Trump to Allow Commercial Fishing in Northeast Canyons Nat'l Monument
On Friday, President Donald Trump announced that his administration will remove fishing restrictions in the Northeast Canyons and Seamounts Marine National Monument, drawing praise from fishermens' groups and criticism from environmentalists.
The reserve was designated by President Barack Obama in late 2016, and it is the first marine national monument in the Atlantic. According to the National Oceanographic and Atmospheric Administration, the monument contains "fragile and largely pristine deep marine ecosystems and rich biodiversity, including . . . many rare and endemic species, several of which are new to science and are not known to live anywhere else on Earth."
Recreational fishing was allowed in the reserve, and crab and lobster fishing were permitted until September 2023. Other commercial fishing - or even possessing commercial fishing gear on deck - was not permitted within the 5,000-square-mile region. The Trump administration's decision has removed all fishing restrictions.
"What reason did [Obama] have for closing 5,000 miles? That’s a lot of miles. Five thousand square miles is a lot. He didn’t have a reason, in my opinion," said Trump at a forum in Bangor on Friday. "For me, I can’t even believe they can do a thing like that. That’s a terrible thing. That’s a terrible thing."
Chart courtesy NOAA
It is Trump's second decision to limit the protections afforded by a national monument, following the administration's attempt to reduce the size of Bears Ears and Grand Staircase National Monuments. That action is currently in litigation.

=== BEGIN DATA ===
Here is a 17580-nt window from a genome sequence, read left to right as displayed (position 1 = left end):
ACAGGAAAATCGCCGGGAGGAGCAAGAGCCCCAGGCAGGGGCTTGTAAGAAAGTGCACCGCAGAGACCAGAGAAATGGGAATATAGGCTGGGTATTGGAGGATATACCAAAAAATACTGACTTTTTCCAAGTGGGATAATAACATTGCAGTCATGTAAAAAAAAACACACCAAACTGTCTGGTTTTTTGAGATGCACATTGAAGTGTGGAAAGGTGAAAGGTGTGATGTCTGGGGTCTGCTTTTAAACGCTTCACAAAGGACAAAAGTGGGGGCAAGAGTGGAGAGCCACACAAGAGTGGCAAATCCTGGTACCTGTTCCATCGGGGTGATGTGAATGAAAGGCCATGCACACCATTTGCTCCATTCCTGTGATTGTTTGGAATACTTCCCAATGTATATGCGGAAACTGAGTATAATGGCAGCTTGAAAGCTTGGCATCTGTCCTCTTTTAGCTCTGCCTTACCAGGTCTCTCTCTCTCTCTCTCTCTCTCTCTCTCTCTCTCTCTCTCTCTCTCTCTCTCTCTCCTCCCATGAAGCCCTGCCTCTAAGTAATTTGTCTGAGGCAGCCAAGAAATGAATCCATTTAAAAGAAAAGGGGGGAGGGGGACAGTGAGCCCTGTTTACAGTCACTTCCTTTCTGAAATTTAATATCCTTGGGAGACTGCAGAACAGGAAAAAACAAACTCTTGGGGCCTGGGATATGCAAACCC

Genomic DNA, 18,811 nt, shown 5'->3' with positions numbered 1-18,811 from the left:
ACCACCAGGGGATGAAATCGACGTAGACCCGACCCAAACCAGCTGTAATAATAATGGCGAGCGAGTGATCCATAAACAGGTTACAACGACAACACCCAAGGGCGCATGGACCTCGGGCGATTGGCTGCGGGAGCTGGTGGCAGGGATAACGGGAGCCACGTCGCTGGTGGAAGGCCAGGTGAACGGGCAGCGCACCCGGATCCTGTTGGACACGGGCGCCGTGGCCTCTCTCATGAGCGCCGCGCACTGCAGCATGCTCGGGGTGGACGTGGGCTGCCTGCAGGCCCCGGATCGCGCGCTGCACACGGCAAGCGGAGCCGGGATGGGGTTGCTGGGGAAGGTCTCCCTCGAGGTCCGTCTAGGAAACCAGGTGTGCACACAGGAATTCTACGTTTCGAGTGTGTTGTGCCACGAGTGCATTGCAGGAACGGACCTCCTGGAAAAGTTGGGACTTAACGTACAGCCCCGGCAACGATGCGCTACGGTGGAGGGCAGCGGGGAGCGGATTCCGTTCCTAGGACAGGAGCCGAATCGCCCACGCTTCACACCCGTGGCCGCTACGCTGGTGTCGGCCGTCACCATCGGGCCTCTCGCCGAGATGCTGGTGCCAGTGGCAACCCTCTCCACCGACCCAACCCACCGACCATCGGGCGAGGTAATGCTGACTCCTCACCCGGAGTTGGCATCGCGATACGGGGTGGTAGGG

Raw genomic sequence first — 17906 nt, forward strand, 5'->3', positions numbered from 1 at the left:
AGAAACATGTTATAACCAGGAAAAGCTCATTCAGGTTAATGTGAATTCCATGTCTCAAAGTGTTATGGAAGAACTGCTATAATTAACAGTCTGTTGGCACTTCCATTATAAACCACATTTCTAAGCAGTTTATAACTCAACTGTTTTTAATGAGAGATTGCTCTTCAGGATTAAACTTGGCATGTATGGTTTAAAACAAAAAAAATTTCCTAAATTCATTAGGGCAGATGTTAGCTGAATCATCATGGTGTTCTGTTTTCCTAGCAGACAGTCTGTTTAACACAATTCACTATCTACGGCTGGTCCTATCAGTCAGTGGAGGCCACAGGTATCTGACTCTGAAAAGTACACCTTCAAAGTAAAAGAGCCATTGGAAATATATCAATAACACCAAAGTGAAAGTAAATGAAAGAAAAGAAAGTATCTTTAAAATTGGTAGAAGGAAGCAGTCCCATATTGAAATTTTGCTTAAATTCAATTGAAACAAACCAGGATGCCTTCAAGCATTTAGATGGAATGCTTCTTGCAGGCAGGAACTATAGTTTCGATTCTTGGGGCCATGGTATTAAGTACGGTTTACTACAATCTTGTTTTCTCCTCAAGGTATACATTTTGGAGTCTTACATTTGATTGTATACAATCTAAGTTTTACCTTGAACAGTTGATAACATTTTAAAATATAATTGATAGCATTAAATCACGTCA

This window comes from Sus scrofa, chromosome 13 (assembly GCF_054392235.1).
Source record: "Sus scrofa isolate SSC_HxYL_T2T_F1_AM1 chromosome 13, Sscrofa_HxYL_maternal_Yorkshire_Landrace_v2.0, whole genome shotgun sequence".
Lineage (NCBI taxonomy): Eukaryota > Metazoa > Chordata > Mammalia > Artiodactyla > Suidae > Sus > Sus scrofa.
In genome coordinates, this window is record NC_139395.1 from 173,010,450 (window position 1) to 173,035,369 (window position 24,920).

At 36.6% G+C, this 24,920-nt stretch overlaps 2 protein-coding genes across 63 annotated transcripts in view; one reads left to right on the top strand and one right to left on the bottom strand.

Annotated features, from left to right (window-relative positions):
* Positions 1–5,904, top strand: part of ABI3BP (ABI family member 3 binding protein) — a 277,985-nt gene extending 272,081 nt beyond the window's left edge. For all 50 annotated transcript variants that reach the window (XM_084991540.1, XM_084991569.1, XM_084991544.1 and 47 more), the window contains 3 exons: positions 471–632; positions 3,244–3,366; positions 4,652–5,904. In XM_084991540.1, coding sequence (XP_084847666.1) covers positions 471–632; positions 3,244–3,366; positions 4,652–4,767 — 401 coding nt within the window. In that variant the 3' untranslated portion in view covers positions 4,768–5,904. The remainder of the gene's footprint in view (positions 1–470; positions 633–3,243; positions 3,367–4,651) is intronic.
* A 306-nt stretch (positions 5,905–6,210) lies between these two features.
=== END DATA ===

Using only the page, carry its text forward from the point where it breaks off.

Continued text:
The Natural Resource Defense Council (NRDC) already plans to sue to block the administration's decision on fishing in Northeast Canyons.
“These fragile, extraordinary ocean areas are full of 1,000-year-old corals, endangered whales, and other precious marine life,” said Brad Sewell, the senior director of the NRDC's Oceans Program. “Commercial fishing poses a range of threats, such as harm to deep-sea corals from heavy fishing gear and entanglement of marine mammals and fish in thick lines and nets."
Steve Mashuda, managing attorney for oceans at EarthJustice, noted that the president's proclamation fell on World Environment Day and at the start of National Oceans Month. "We condemn this action . . . and are looking at every tool we have to support the fight against this," Mashuda said.
Mashuda also referred to the administration's recent order to all federal agencies to accelerate or bypass review under the National Environmental Policy Act (NEPA) for infrastructure and resource extraction permitting. The order could potentially affect export terminals, roads and rail lines, pipelines and other major infrastructure projects. The order also calls on agencies to use emergency review policies for Endangered Species Act compliance where possible.